Three Essential Questions on Our Quest for Acceptance

Fear can be such a driving force—crippling, compromising, and, at times, crushing. How many times have I second-guessed my decisions, wondered if anything I said or did mattered, and struggled to measure up? The truth is, we long to be loved and accepted and to live without the fear of inadequacy.

Photo by Luca Galuzzi [CC-BY-SA-2.5], via Wikimedia Commons

Blessed Re-assurance

The other night, my husband and I spent one of those rare evenings with my two older children. The house was peaceful and my soon-to-be-married daughter had cooked a remarkable dinner. We talked, laughed, and reflected on our children’s lives. My husband asked them, “What has built your sense of self or given you confidence in the past few years?” I was quite impressed with his question. One of my kids said that he felt reassurance by always being welcome to join my husband and me in conversation and laughter after a long, hard day. He was reassured by our words:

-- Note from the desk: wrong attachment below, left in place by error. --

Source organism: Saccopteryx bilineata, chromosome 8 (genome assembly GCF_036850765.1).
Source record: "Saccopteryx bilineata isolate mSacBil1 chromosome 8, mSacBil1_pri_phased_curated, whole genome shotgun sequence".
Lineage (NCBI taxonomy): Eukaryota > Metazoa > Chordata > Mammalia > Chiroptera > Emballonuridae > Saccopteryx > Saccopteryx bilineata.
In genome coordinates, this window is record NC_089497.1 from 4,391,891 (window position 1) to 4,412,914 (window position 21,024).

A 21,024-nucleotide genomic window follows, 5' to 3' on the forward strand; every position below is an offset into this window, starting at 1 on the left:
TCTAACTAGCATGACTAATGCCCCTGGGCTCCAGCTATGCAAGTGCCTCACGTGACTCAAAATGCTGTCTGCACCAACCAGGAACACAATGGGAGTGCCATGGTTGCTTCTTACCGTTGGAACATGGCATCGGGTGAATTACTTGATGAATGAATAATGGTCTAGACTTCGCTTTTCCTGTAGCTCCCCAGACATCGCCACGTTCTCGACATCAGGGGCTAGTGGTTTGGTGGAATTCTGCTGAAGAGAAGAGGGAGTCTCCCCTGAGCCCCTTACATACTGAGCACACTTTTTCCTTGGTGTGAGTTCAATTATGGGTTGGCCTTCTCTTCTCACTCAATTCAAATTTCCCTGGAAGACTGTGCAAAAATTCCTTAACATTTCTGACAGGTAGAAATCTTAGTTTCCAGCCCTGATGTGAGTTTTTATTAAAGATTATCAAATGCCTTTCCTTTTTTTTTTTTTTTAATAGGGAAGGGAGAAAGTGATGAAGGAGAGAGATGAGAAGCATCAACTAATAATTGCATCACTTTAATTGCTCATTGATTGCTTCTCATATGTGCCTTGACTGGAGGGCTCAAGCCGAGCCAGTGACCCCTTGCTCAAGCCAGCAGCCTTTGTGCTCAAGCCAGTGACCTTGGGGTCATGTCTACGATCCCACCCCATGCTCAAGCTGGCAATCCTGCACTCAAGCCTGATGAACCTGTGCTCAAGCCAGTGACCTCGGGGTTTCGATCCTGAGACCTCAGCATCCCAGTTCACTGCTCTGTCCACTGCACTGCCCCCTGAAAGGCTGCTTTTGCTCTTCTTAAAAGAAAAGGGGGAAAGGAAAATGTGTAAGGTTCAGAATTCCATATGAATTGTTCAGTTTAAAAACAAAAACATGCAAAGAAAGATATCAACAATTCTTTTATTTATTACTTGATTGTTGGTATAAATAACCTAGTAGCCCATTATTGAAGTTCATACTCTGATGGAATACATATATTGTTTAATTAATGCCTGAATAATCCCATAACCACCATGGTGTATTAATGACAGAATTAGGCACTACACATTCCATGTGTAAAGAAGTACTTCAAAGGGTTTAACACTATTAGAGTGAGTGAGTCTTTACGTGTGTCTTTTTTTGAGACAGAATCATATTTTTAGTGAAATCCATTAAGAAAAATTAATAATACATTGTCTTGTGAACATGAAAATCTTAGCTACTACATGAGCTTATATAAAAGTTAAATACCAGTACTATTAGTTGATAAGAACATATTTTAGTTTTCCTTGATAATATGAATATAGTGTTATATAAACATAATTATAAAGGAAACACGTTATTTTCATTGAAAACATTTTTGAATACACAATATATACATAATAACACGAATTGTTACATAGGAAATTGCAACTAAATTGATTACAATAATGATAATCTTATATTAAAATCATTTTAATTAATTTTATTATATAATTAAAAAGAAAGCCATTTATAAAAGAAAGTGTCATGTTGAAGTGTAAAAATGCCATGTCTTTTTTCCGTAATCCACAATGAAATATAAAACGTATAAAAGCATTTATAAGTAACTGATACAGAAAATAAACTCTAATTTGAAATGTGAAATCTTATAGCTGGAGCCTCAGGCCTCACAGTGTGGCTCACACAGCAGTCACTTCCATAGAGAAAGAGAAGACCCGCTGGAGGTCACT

• “You did great today!”
  • “You showed up for life!”
  • “You are amazing!”

My daughter said she loved hearing the words:

  • “I’m so proud of you.”
  • “I have seen such growth in this area of your life.”
  • “I love you . . . just the way you are.”

Authentic Acceptance

I met with a friend the other day who has never been told she’s okay. She’s tried to measure up only to find the bar constantly raised just one rung higher.

After years of longing for acceptance, my friend is learning that she will never be good enough, according to earthly standards set by other imperfect people. This realization has left her brokenhearted and confused.

This same friend went with my son Jon and me to enjoy a day at the pool. We drifted along the lazy river, rounding the corners, sometimes laughing, sometimes quiet. Jon, often disregarded due to his disabilities, looked at our friend and with a pure genuineness said, “I love you” . . . words she has longed to hear, spoken in pure kindness from my disabled teenaged son.